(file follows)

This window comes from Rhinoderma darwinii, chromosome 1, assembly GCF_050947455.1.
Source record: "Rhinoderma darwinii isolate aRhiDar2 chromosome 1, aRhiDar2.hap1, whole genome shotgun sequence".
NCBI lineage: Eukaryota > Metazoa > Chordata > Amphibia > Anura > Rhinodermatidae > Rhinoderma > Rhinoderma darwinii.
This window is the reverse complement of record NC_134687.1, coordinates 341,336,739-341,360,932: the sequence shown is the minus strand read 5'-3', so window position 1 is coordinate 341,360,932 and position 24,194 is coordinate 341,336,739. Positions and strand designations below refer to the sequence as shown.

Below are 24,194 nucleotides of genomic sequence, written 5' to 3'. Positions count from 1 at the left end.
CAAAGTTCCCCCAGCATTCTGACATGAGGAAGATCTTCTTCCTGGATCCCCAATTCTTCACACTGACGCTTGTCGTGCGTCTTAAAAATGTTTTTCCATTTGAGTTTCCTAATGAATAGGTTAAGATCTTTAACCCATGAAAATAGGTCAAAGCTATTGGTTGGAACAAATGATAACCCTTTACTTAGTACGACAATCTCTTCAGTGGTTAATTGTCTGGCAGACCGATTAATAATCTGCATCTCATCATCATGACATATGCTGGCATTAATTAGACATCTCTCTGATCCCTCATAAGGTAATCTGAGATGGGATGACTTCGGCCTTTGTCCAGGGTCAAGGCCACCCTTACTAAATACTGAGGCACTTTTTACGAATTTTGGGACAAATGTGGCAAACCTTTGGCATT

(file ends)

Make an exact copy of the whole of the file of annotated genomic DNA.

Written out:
This window comes from Rhinoderma darwinii, chromosome 1, assembly GCF_050947455.1.
Source record: "Rhinoderma darwinii isolate aRhiDar2 chromosome 1, aRhiDar2.hap1, whole genome shotgun sequence".
NCBI lineage: Eukaryota > Metazoa > Chordata > Amphibia > Anura > Rhinodermatidae > Rhinoderma > Rhinoderma darwinii.
This window is the reverse complement of record NC_134687.1, coordinates 341,336,739-341,360,932: the sequence shown is the minus strand read 5'-3', so window position 1 is coordinate 341,360,932 and position 24,194 is coordinate 341,336,739. Positions and strand designations below refer to the sequence as shown.

Below are 24,194 nucleotides of genomic sequence, written 5' to 3'. Positions count from 1 at the left end.
CAAAGTTCCCCCAGCATTCTGACATGAGGAAGATCTTCTTCCTGGATCCCCAATTCTTCACACTGACGCTTGTCGTGCGTCTTAAAAATGTTTTTCCATTTGAGTTTCCTAATGAATAGGTTAAGATCTTTAACCCATGAAAATAGGTCAAAGCTATTGGTTGGAACAAATGATAACCCTTTACTTAGTACGACAATCTCTTCAGTGGTTAATTGTCTGGCAGACCGATTAATAATCTGCATCTCATCATCATGACATATGCTGGCATTAATTAGACATCTCTCTGATCCCTCATAAGGTAATCTGAGATGGGATGACTTCGGCCTTTGTCCAGGGTCAAGGCCACCCTTACTAAATACTGAGGCACTTTTTACGAATTTTGGGACAAATGTGGCAAACCTTTGGCATT